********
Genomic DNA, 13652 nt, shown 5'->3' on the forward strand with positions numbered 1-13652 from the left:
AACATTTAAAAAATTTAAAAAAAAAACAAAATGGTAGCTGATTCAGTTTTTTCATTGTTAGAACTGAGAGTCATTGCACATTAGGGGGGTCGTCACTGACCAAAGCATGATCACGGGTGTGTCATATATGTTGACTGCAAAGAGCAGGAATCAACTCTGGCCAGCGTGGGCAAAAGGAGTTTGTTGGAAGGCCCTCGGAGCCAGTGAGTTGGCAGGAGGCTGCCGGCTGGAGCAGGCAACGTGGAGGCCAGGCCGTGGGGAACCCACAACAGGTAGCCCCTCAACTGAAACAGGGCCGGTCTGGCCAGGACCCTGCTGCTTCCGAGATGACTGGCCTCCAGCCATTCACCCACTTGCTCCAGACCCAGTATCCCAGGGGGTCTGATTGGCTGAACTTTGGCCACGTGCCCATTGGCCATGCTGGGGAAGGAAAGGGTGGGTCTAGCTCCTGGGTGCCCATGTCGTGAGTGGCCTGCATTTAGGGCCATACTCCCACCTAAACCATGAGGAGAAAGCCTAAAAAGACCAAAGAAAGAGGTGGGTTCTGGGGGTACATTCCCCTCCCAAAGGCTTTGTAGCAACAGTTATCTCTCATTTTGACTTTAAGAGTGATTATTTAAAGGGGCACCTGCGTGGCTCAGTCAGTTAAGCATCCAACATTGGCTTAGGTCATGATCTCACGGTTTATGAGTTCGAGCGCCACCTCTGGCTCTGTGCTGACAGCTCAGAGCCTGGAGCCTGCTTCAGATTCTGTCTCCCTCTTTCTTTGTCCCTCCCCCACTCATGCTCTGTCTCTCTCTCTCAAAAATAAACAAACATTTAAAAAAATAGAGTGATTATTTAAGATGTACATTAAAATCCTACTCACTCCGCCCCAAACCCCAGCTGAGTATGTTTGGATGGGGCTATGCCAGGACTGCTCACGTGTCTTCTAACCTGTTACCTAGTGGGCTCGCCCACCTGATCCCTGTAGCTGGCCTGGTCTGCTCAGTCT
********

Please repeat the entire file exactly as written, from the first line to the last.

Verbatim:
Genomic DNA, 13652 nt, shown 5'->3' on the forward strand with positions numbered 1-13652 from the left:
AACATTTAAAAAATTTAAAAAAAAAACAAAATGGTAGCTGATTCAGTTTTTTCATTGTTAGAACTGAGAGTCATTGCACATTAGGGGGGTCGTCACTGACCAAAGCATGATCACGGGTGTGTCATATATGTTGACTGCAAAGAGCAGGAATCAACTCTGGCCAGCGTGGGCAAAAGGAGTTTGTTGGAAGGCCCTCGGAGCCAGTGAGTTGGCAGGAGGCTGCCGGCTGGAGCAGGCAACGTGGAGGCCAGGCCGTGGGGAACCCACAACAGGTAGCCCCTCAACTGAAACAGGGCCGGTCTGGCCAGGACCCTGCTGCTTCCGAGATGACTGGCCTCCAGCCATTCACCCACTTGCTCCAGACCCAGTATCCCAGGGGGTCTGATTGGCTGAACTTTGGCCACGTGCCCATTGGCCATGCTGGGGAAGGAAAGGGTGGGTCTAGCTCCTGGGTGCCCATGTCGTGAGTGGCCTGCATTTAGGGCCATACTCCCACCTAAACCATGAGGAGAAAGCCTAAAAAGACCAAAGAAAGAGGTGGGTTCTGGGGGTACATTCCCCTCCCAAAGGCTTTGTAGCAACAGTTATCTCTCATTTTGACTTTAAGAGTGATTATTTAAAGGGGCACCTGCGTGGCTCAGTCAGTTAAGCATCCAACATTGGCTTAGGTCATGATCTCACGGTTTATGAGTTCGAGCGCCACCTCTGGCTCTGTGCTGACAGCTCAGAGCCTGGAGCCTGCTTCAGATTCTGTCTCCCTCTTTCTTTGTCCCTCCCCCACTCATGCTCTGTCTCTCTCTCTCAAAAATAAACAAACATTTAAAAAAATAGAGTGATTATTTAAGATGTACATTAAAATCCTACTCACTCCGCCCCAAACCCCAGCTGAGTATGTTTGGATGGGGCTATGCCAGGACTGCTCACGTGTCTTCTAACCTGTTACCTAGTGGGCTCGCCCACCTGATCCCTGTAGCTGGCCTGGTCTGCTCAGTCT